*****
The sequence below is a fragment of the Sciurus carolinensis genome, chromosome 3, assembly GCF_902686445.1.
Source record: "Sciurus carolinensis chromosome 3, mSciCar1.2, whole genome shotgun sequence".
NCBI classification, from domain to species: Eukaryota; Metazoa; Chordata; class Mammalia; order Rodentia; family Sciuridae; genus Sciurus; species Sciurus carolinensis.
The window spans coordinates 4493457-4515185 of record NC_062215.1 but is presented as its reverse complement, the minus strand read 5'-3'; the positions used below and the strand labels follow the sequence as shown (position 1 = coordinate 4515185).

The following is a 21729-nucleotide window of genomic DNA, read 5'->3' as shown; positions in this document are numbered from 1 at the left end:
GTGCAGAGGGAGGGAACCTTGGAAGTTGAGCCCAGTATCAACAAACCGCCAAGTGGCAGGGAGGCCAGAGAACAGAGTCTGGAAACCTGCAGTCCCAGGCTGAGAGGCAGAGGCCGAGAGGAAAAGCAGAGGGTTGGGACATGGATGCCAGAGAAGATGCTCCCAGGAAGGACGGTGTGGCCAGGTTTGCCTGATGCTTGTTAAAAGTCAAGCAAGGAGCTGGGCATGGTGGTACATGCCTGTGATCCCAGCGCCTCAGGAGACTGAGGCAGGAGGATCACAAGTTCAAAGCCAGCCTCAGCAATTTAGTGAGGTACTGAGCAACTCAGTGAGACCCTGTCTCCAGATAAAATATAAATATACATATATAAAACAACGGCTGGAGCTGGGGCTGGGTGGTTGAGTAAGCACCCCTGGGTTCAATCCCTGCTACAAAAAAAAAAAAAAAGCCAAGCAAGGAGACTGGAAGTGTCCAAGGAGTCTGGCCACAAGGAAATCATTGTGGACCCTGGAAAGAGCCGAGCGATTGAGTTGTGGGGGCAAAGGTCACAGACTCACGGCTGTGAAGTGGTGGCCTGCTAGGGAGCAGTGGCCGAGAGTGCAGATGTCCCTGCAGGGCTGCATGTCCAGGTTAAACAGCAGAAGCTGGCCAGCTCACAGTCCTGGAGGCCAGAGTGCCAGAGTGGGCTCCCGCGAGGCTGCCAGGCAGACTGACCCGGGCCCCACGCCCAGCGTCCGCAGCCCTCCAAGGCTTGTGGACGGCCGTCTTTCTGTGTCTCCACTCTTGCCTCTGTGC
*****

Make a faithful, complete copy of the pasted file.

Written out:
The sequence below is a fragment of the Sciurus carolinensis genome, chromosome 3, assembly GCF_902686445.1.
Source record: "Sciurus carolinensis chromosome 3, mSciCar1.2, whole genome shotgun sequence".
NCBI classification, from domain to species: Eukaryota; Metazoa; Chordata; class Mammalia; order Rodentia; family Sciuridae; genus Sciurus; species Sciurus carolinensis.
The window spans coordinates 4493457-4515185 of record NC_062215.1 but is presented as its reverse complement, the minus strand read 5'-3'; the positions used below and the strand labels follow the sequence as shown (position 1 = coordinate 4515185).

The following is a 21729-nucleotide window of genomic DNA, read 5'->3' as shown; positions in this document are numbered from 1 at the left end:
GTGCAGAGGGAGGGAACCTTGGAAGTTGAGCCCAGTATCAACAAACCGCCAAGTGGCAGGGAGGCCAGAGAACAGAGTCTGGAAACCTGCAGTCCCAGGCTGAGAGGCAGAGGCCGAGAGGAAAAGCAGAGGGTTGGGACATGGATGCCAGAGAAGATGCTCCCAGGAAGGACGGTGTGGCCAGGTTTGCCTGATGCTTGTTAAAAGTCAAGCAAGGAGCTGGGCATGGTGGTACATGCCTGTGATCCCAGCGCCTCAGGAGACTGAGGCAGGAGGATCACAAGTTCAAAGCCAGCCTCAGCAATTTAGTGAGGTACTGAGCAACTCAGTGAGACCCTGTCTCCAGATAAAATATAAATATACATATATAAAACAACGGCTGGAGCTGGGGCTGGGTGGTTGAGTAAGCACCCCTGGGTTCAATCCCTGCTACAAAAAAAAAAAAAAAGCCAAGCAAGGAGACTGGAAGTGTCCAAGGAGTCTGGCCACAAGGAAATCATTGTGGACCCTGGAAAGAGCCGAGCGATTGAGTTGTGGGGGCAAAGGTCACAGACTCACGGCTGTGAAGTGGTGGCCTGCTAGGGAGCAGTGGCCGAGAGTGCAGATGTCCCTGCAGGGCTGCATGTCCAGGTTAAACAGCAGAAGCTGGCCAGCTCACAGTCCTGGAGGCCAGAGTGCCAGAGTGGGCTCCCGCGAGGCTGCCAGGCAGACTGACCCGGGCCCCACGCCCAGCGTCCGCAGCCCTCCAAGGCTTGTGGACGGCCGTCTTTCTGTGTCTCCACTCTTGCCTCTGTGC